Financial Terms You Should Know Before You Owe

By Sam Swenson | Updated January 21, 2023
reading time 3 min read
Woman sitting on sofa learning about financial terms

Financial terminology can be overwhelming and confusing, but it’s important to understand it before taking out a loan. We’re here to help make it simple for you.

Here are 11 common loan terms every borrower should know and understand before getting a loan. These terms will help you make informed decisions and avoid misunderstandings when talking with lenders. Understanding these terms will help you to navigate the loan process with more confidence.

APR (Annual Percentage Rate): The total annual cost of borrowing. This rate includes interest, fees and any additional costs associated with your loan. To ensure you’re evaluating the true annual cost of borrowing across lenders, it’s  best to compare APRs.

Automated Clearing House (ACH): A network used for all kinds of fund transfer transactions, including direct deposit of paychecks and monthly debits for routine payments. For example, it can be used to make automatic loan payments between borrowers and lenders or service providers.

Basis Points (bps): One hundredth of one percent  (one basis point = 0.01%). Changes to interest rates are often described in basis points. For example, if an interest rate went from 4.5% to 5%, it would be described as 50 basis points higher.

Debt Consolidation Loan: A loan used to replace one or more loans that have high interest, unfavorable terms, or both. Most commonly this takes place with credit card debt, but you can also consolidate other sorts of debt.

Debt-to-Income Ratio: The ratio used to determine the share of a borrower’s monthly income that goes towards paying debts. Lenders use the debt-to-income ratio as a factor in determining a borrower’s eligibility for a loan as well as how much money they may borrow.

Learn more about the debt-to-income ratio.

Deferment: A set period of time during which the borrower may pause their loan payments.

FICO: The most widely used credit score model in the US. Your FICO score is used by prospective lenders to estimate your level of risk as a borrower. Your FICO score is calculated using a proprietary equation that evaluates information in your credit report. Scores can range from 300 to 850. 

Learn more about credit scores.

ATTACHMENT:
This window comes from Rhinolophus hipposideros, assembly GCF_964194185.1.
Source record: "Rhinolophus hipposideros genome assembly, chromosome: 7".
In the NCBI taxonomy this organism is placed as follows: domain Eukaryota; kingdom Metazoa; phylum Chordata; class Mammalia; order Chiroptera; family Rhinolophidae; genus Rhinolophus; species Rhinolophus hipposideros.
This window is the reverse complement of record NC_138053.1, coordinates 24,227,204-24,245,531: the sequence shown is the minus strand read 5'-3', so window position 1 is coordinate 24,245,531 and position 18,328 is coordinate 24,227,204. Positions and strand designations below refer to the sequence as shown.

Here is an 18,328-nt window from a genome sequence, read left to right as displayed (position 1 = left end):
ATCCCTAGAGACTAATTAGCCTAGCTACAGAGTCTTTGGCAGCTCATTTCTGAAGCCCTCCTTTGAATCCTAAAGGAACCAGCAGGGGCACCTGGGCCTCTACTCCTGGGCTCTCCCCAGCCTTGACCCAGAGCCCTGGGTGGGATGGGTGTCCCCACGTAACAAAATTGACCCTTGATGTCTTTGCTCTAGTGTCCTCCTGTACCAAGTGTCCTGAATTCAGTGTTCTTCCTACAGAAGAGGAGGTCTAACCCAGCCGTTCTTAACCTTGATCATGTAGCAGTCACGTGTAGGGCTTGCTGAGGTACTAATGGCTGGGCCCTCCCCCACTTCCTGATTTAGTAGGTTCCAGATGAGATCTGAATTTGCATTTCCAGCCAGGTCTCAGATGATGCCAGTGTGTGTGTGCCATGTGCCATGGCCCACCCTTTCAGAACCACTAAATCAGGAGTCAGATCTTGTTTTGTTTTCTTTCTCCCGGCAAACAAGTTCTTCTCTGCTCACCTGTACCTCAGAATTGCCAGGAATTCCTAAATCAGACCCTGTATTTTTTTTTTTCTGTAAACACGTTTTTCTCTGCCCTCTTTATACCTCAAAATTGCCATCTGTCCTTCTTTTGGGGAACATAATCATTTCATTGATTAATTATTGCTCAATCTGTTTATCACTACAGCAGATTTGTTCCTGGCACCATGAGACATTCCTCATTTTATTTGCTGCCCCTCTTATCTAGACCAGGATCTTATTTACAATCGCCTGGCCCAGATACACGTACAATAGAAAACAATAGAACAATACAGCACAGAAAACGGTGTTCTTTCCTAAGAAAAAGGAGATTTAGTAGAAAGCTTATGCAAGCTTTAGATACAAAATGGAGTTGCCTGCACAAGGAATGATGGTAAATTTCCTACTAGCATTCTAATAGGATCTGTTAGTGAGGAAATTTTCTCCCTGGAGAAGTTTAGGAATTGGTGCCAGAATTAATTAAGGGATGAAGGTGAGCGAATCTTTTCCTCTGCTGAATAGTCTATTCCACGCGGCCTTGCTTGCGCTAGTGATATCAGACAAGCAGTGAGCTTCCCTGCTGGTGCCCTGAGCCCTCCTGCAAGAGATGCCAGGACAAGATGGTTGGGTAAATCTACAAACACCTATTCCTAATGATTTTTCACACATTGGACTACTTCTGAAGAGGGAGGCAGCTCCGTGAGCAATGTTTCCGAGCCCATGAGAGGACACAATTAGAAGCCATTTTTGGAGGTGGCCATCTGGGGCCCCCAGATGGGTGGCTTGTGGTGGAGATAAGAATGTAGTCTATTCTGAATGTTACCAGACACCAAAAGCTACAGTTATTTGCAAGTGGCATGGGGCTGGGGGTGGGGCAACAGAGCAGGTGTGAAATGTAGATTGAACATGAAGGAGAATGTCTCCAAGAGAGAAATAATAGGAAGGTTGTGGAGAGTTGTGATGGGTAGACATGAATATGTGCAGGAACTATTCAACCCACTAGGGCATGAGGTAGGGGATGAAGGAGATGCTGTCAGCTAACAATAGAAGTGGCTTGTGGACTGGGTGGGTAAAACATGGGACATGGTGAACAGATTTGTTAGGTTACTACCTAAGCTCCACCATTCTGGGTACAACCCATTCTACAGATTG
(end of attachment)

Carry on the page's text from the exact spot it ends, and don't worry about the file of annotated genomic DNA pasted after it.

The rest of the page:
Interest Rate: The cost of borrowing money. You must pay interest in addition to the principal amount you borrow.  Each of your monthly payments are part interest and part principal.

Prepayments: Payments made in excess of scheduled repayments. This can reduce future monthly payments and/or the loan term. Depending on the interest rate, it can make a lot of sense to make prepayments on your loan.  But some lenders charge penalties or prohibit borrowers from prepaying, so be sure to check the fine print on any loan agreement you sign.

Principal: The total amount borrowed. In the most simple terms, this amount is multiplied by the interest rate to determine periodic repayments.

Underwriting: The process that a financial company uses to assess the eligibility of a potential borrower to receive a product (credit, insurance, mortgage, or equity). Traditional lenders use your credit report, credit score, and income information as their primary source of underwriting criteria. In addition to those, Upstart’s underwriting model evaluates potential borrowers based on their education¹ and work experience.

The bottom line on financial terms

It takes time to become fluent in financial terms, but it’s important to learn as much as you can about the borrowing process before you sign a loan agreement. Understanding financial language can help you make better financial decisions.

At Upstart, we understand that a credit score isn’t the only factor that defines a person’s creditworthiness. Our AI model looks at a variety of information when making loan decisions, not just credit score. 

¹Neither Upstart nor its bank partners have a minimum educational attainment requirement in order to be eligible for a loan.

This content is general in nature and is provided for informational purposes only. Upstart is not a financial advisor and does not offer financial planning services. This content may contain references to products and services offered through Upstart’s credit marketplace.

About the Author

Sam Swenson

Sam is a fee-only financial planner, CPA, and freelance writer. After nearly a decade in various Wall Street roles, Sam found a niche in creating objective, accessible, and actionable financial plans for everyday people. Sam has also published long- and short-form personal finance and investment planning content on various websites across the internet. Outside of work, Sam enjoys running, biking, reading, and philosophy, as well as spending time with his wife, daughter, and goldendoodle.

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